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Inflation is a gigantic corporate tapeworm. -Warren Buffett
Written by Sam Kovacs
I remember being told once, that you don’t need to run faster than the tiger, you just need to run faster than your brother.
The tiger will eat your brother and you’ll be safe. Unfortunately, with inflation that doesn’t work.
Inflation isn’t a tiger. Inflation is more of a tapeworm, to paraphrase Buffett.
If your business grows at a faster rate than your peers, but you don’t keep up with inflation, then in real terms, your business is declining.
Inflation cleans the plate.
Consumers all over are feeling the pinch of inflation. Whether it’s when filling up the tank or the pantry, prices are going up.
I was particularly amused this morning when I saw on Seeking Alpha’s trending news that, Cathie Wood believes we don’t have an inflation problem.
Then again, I still remember when she said that oil was in a secular decline and heading for $12, so maybe I will not put too much emphasis on her analysis.
There has been a lot of Cathie Wood bashing this year. And all of it has been justified.
I’ll explain why with a quote which has been one of the cornerstone frameworks of how I approach everything in life.
It ain’t what you don’t know that gets you into trouble. It’s what you know for sure that just ain’t so. – (probably not) Mark Twain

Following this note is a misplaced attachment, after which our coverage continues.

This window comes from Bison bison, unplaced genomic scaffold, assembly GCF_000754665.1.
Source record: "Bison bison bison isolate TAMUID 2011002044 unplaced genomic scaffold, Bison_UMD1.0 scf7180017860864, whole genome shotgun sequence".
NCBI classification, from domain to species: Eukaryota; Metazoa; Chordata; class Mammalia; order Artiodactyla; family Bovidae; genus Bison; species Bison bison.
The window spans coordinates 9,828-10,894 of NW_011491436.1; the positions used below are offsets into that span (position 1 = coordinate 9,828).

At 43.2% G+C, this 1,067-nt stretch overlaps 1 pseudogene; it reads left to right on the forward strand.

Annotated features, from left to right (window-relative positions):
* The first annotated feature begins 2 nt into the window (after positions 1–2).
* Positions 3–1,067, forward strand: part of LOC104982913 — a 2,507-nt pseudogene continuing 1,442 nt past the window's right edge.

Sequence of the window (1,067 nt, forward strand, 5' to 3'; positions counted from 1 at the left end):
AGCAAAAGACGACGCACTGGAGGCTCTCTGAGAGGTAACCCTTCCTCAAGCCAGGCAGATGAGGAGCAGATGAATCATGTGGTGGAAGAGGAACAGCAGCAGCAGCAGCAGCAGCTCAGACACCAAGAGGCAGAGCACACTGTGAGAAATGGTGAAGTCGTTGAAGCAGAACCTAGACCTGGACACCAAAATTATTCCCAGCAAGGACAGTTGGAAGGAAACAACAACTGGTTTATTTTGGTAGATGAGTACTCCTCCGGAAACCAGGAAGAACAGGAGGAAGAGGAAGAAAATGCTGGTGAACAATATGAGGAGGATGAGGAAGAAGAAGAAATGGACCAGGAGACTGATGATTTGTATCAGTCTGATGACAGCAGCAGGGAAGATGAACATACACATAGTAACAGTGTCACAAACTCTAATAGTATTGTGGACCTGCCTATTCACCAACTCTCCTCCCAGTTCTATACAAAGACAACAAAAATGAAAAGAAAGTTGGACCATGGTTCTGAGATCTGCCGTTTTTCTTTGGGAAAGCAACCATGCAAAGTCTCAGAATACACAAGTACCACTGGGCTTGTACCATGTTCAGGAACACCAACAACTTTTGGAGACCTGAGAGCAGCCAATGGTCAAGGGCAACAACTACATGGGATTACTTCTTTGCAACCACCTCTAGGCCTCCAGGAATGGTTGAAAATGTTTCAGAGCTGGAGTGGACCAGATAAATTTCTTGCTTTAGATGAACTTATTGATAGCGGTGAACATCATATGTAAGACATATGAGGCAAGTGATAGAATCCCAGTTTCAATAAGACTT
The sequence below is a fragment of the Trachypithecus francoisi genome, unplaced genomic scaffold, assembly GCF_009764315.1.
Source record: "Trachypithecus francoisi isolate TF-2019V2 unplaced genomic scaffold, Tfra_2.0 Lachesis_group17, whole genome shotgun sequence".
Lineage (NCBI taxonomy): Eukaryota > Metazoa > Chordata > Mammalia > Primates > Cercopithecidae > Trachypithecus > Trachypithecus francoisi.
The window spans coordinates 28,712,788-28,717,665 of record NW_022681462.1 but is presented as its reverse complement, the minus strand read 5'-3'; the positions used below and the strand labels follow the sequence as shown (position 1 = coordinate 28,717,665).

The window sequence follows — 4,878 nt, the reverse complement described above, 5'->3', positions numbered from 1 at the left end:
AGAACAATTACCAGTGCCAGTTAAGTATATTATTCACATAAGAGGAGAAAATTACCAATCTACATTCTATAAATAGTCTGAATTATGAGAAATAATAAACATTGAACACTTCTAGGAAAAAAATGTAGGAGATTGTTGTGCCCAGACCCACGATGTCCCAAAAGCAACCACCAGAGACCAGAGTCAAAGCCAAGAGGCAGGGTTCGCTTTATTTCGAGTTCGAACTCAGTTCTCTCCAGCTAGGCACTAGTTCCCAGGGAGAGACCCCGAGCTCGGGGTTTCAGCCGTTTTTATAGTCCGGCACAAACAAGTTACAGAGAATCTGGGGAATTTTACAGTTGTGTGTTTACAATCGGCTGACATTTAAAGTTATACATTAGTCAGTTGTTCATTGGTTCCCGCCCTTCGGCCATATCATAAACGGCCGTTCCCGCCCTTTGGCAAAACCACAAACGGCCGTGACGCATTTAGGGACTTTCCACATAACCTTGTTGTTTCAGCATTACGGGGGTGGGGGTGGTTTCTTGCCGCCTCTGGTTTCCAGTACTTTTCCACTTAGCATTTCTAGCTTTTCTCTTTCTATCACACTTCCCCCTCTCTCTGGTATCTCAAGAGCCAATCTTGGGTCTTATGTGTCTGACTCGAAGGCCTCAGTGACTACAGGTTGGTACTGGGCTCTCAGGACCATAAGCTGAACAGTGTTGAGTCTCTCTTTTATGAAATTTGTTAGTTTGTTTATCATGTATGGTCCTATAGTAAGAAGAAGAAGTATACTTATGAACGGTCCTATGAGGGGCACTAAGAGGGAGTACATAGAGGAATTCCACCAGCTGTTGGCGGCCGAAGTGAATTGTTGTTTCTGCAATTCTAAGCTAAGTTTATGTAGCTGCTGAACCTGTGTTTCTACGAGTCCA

Whether Twain actually wrote or said this is irrelevant.
Being certain and convinced of anything while only having partial information is a surefire way to lose money in investing.
If you want to lose your own money while investing in your business, no worries, go ahead. But when you have 1.3m followers, maybe you want to be a little more open minded.
The goal isn’t to try and massage the narrative, because you can’t will markets into doing what you want them to do.
Powell tried to visualize inflation away by making “transitory” his mantra for 2021. It didn’t work.
Our approach has been to consider what we do know, and find options where “heads we win, tails we win more”.
For instance, back in August, when a member of the DFT asked if we should be concerned with the summer decline in oil prices we said:
Preferences aren’t as important as constraints in assessing outcomes.
The constraint is that the world needs oil. The preference is that it wants clean energy.
The outcome is that the world will use oil.